• Sat. Mar 2nd, 2024

Replacing physical cash with centralized digital currencies (CBDC) that can be monitored

Jun 10, 2023

Governments worldwide are actively seeking to replace physical cash with centralized digital currencies (CBDC) that can be monitored. However, a growing number of people are becoming aware of this trend. Last week, the right-leaning Austrian Freedom Party initiated a protest against the left-wing government for disregarding a referendum on the right to use cash. Over 530,000 Austrians signed a petition supporting this referendum. Despite widespread public opposition, CBDCs continue to be promoted globally. As a result, we can expect more conflicts centered around protecting individuals’ rights to save and spend money anonymously using cash—a practice that has been in place for millennia and taken for granted. Unfortunately, this right is now under the threat of being replaced by CBDCs, which would give governments extensive surveillance and control capabilities over individuals’ finances.

Recent polls indicate that Americans overwhelmingly reject the concept of CBDCs, and opposition increases as they become more informed about them. For instance, opposition doubles when people learn that CBDCs can be used to freeze the bank accounts of political protesters. Moreover, opposition rises to 74% when people discover that CBDCs allow the government to monitor their spending. So, why do governments persist in pushing CBDCs despite widespread public dislike? The answer is simple: CBDCs are irresistible to governments that seek to monitor and control every financial transaction made by their citizens. Governments envision opportunities for social engineering, implementing reparations, or creating a social credit system akin to China’s. Furthermore, CBDCs provide a means to punish political opponents by controlling their access to funds, ensuring job security for politicians who prioritize serving the interests of the powerful elite.

How can we resist the implementation of CBDCs? The simplest approach is to prevent our governments from adopting them. Currently, central banks worldwide, including the People’s Bank of China, are conducting CBDC pilot projects without proper authorization, claiming it is for research purposes. However, just as governments should not be allowed to experiment with tools that enable mass censorship of political speech, the people should have control over the government, not the other way around. We can exercise this control by informing our elected representatives of our opposition to CBDCs and demanding that they prohibit any pilot programs. Central banks operate on self-generated budgets, utilizing their own money-printing abilities, which often exempt them from the oversight imposed by the power of the purse that controls most aspects of government operations. In fact, many central banks, including the Federal Reserve, are largely exempt from Freedom of Information requirements, unlike other government entities that must disclose their activities to the public. As Murray Rothbard noted, the Federal Reserve receives less congressional oversight, and hence less voter oversight, than the CIA. Consequently, central banks will continue to pursue their agenda until explicitly instructed by Congress to stop. This necessitates specific and comprehensive directives, similar to explaining rules to five-year-olds, including an outright ban on CBDCs and any associated pilot programs, even if they attempt to disguise them through banks or contractors.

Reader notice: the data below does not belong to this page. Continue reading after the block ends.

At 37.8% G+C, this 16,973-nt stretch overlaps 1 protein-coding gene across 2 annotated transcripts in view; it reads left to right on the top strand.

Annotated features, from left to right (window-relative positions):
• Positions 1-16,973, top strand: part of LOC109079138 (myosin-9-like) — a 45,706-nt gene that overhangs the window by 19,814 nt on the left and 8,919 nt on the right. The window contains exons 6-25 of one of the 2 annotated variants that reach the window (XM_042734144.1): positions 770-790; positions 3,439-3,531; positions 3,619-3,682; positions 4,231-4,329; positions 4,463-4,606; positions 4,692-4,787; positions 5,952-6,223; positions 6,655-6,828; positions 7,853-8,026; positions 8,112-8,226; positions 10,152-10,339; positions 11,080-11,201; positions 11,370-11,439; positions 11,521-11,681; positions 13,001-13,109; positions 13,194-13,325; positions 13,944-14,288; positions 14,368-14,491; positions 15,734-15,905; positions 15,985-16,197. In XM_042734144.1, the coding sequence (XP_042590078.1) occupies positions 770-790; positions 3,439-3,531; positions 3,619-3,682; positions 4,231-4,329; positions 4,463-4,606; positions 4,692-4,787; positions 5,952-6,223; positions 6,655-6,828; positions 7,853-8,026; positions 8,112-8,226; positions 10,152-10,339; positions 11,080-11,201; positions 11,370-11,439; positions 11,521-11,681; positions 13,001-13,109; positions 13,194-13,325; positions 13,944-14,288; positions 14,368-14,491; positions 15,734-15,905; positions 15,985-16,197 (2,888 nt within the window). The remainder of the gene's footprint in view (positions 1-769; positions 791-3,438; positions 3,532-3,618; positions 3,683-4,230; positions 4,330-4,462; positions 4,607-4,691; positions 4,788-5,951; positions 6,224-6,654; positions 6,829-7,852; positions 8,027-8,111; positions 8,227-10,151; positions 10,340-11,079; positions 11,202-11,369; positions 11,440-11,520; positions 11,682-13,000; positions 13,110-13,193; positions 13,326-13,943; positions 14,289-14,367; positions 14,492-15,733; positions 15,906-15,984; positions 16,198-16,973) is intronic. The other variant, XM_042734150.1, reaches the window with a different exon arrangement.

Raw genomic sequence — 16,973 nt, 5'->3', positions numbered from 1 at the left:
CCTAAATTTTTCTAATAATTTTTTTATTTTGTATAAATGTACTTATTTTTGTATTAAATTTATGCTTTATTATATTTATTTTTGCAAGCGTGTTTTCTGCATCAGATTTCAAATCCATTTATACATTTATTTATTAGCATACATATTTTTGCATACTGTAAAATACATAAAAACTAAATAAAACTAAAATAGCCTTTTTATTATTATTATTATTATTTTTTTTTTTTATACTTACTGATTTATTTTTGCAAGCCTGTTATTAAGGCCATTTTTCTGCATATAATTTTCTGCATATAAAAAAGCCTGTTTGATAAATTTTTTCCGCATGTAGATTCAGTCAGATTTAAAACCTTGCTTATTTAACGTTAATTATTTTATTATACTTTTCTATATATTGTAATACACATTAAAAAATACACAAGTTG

It is our responsibility to ensure that our elected representatives take the necessary steps to prevent the implementation of CBDCs. Otherwise, we risk being confined within a digital cage that none of us voted for. We must remain vigilant and actively engage in safeguarding our financial autonomy. Until next time, stay informed and stay vigilant.

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